* MythologyGag: Lex and Lenny creating protoform ("creating life"), just like in the Superboy ''Superboy'' comics where a teenage Lex tried the same thing.
* NewPowersAsThePlotDemands: Surprisingly, Superman's "Rebuild-the-Great-Wall-Of-China-Vision" "Rebuild-the-Great-Wall-of-China-Vision" is not ''quite'' the most ridiculous in the character's many decades of stories.
* NoCelebritiesWereHarmed: One subplot is about the Daily Planet ''Daily Planet'' being taken over by a UsefulNotes/RupertMurdoch stand-in. Likewise, Jeremy is a GenderFlip stand-in for [[https://en.wikipedia.org/wiki/Samantha_Smith Samantha Smith]].



* OddlyNamedSequel2ElectricBoogaloo: The films were simply numbered up until this installment, which gained a subtitle in "The Quest For Peace".
* OneBookAuthor: Mark Pillow (Nuclear Man) never acted in any other movie (before or since). Strangely, his name is actually ''on the poster''.

to:

* OddlyNamedSequel2ElectricBoogaloo: The films were simply numbered up until this installment, which gained a subtitle in subtitle, "The Quest For Peace".
for Peace."
* OneBookAuthor: Mark Pillow (Nuclear Man) never acted in any other movie (before or since). Strangely, his name is actually ''on the poster''.



* PapaBear: Mr. Warfield tried to protect Lacy from Nuclear Man.

to:

* PapaBear: Mr. Warfield tried tries to protect Lacy from Nuclear Man.



* PlotHole: How does Superman instantly know that Nuclear Man is referring to Lacy Warfield when Nuclear Man wants Superman to "take him to the ''woman''"? Baffling in the theatrical cut of the film, it's only slightly less so in the extended cut. In that version, the ''first'' incarnation of Nuclear Man apparently fell in love with Lacy prior to his demise. Even then it's something of a leap in logic for Superman to deduce that the second Nuclear Man has all the memories of the first.
** Or Superman was just trying to pretending to know to dissuade the rampaging Nuclear Man who is a ranting about some woman. Superman does not know who he is talking about, and just says something like "Whoever you're looking for, she isn't here. Please stop rampaging over this."

to:

* PlotHole: How does Superman instantly know that Nuclear Man is referring to Lacy Warfield when Nuclear Man wants asks Superman to "take him to "Where is the ''woman''"? Baffling in the theatrical cut of the film, it's only slightly less so in the extended cut. In that version, the ''first'' incarnation of Nuclear Man apparently fell in love with Lacy prior to his demise. Even then it's something of a leap in logic for Superman to deduce that the second Nuclear Man has all the memories of the first.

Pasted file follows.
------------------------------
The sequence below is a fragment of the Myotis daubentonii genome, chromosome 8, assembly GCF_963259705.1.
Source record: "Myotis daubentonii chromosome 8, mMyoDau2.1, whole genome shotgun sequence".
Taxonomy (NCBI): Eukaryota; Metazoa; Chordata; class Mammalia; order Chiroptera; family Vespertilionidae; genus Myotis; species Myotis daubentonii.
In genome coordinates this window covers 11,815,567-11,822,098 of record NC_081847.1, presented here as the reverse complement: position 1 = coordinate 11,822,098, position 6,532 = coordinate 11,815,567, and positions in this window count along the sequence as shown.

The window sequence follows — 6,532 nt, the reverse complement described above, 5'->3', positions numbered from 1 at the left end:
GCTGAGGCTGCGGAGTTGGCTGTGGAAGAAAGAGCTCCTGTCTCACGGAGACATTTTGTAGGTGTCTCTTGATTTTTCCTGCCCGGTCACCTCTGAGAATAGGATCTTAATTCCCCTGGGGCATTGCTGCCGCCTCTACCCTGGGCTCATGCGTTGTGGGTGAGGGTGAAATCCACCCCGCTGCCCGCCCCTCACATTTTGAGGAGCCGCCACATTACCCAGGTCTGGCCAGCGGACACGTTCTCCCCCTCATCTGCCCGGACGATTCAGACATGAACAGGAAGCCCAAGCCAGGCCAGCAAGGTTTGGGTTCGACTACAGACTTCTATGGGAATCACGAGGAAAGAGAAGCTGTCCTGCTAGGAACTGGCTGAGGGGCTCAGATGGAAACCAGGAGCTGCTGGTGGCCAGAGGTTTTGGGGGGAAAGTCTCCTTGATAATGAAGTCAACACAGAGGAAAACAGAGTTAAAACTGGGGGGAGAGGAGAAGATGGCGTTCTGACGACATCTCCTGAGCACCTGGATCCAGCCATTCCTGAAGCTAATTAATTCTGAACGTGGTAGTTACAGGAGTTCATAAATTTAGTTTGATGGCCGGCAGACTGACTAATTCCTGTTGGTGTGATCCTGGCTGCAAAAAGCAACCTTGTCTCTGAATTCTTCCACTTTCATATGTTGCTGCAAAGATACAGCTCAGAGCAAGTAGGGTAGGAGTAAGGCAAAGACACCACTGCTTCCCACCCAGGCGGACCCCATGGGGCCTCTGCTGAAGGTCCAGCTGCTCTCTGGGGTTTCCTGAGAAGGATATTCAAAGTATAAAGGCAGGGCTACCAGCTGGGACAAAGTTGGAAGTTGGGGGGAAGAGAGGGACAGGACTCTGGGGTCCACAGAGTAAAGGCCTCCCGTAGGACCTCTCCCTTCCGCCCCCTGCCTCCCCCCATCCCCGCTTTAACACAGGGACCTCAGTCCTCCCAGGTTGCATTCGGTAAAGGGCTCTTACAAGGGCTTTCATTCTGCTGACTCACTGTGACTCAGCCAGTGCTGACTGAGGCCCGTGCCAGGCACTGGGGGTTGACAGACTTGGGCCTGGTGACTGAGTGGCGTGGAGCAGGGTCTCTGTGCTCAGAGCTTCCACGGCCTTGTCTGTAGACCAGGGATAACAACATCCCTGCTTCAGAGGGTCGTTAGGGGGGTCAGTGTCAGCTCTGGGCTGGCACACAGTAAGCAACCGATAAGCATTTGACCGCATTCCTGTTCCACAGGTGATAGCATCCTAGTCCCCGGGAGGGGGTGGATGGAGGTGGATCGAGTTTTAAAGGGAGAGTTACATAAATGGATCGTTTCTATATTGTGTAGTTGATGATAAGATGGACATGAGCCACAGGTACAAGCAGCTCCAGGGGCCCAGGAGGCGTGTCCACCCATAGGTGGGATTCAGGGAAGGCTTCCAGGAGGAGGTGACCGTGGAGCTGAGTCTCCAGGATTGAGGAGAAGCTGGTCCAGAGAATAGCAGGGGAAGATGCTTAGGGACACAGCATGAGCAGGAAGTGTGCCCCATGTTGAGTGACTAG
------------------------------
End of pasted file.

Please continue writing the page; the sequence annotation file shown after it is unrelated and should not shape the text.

** Or Superman was just trying to pretending to know to dissuade the rampaging Nuclear Man who is a ranting about some woman. Whether Superman does not know who knows to whom he is talking about, and just says something like "Whoever you're looking for, she isn't here. Please stop rampaging over this.referring or not, he says, "Give it up. You'll never find her."



-->'''Luthor: You have my voice.'''

to:

-->'''Luthor: -->'''Luthor:''' You have my voice.'''



* SpoiledSweet: Lacy Warfield. Despite the fact that her father is an enormous jerkass and gave her the job of Publisher through nepotism, she is a genuinely nice person who resents her father's treatment of the Daily Planet employees.

to:

* SpoiledSweet: Lacy Warfield. Despite the fact that Even though her father is an enormous jerkass {{jerkass}} and gave her the job of Publisher publisher through nepotism, {{nepotism}}, she is a genuinely nice person who resents her father's treatment of the Daily Planet employees. ''Daily Planet'' employees.



* TwoTimerDate: Pulled when Clark has to go on a date with Lacy and give an interview to Lois as Superman at the same time. HilarityEnsues as even Superman has trouble maintaining the charade despite having superspeed and all that. Made all the more annoying because Clark had outed himself to Lois as Superman twice in the film series, one of those times in this movie, but erased her memory for reasons inscrutable. The sequence, which calls for a deft, farcical touch, also gets the opposite from the director.

to:

* TwoTimerDate: Pulled when Clark has to go on a date with Lacy and give an interview to Lois as Superman at the same time. HilarityEnsues as even Superman has trouble maintaining the charade despite having superspeed super speed and all that. Made all the more annoying because Clark had outed himself to Lois as Superman twice in the film series, one of those times in this movie, but erased her memory for reasons inscrutable. The sequence, which calls for a deft, farcical touch, also gets the opposite from the director.



* WhatHappenedToTheMouse: Jeremy and Lacy both vanish from the film without explanation; the former after Superman's speech to the UN, and the latter after Nuclear Man's defeat. Yet again, the scenes showing what happened to them hit the cutting room floor. Lacy is offered the chance to carry on at the Daily Planet by Clark, but decides to stay with her father and try to reform him. Jeremy, on the other hand gets taken on a flight by Superman... into space. Where the two have a conversation. The former scene's deletion is puzzling given it was only about 30 seconds long, but the latter one is probably more justifiable.

to:

* WhatHappenedToTheMouse: Jeremy and Lacy both vanish from the film without explanation; the former after Superman's speech to the UN, and the latter after Nuclear Man's defeat. Yet again, the scenes showing what happened to them hit the cutting room floor. Lacy is offered the chance to carry on at the Daily Planet ''Daily Planet'' by Clark, but decides to stay with her father and try to reform him. Jeremy, on the other hand gets taken on a flight by Superman... into space. Where the two have a conversation. The former scene's deletion is puzzling given it was only about 30 seconds long, but the latter one omission is probably more justifiable.
11th Oct '17 6:46:33 PM PistolsAtDawn
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* [[HasTwoMommies Has Two Daddies]]: Lenny states that he and Lex are Nuclear Man's parents upon creating him.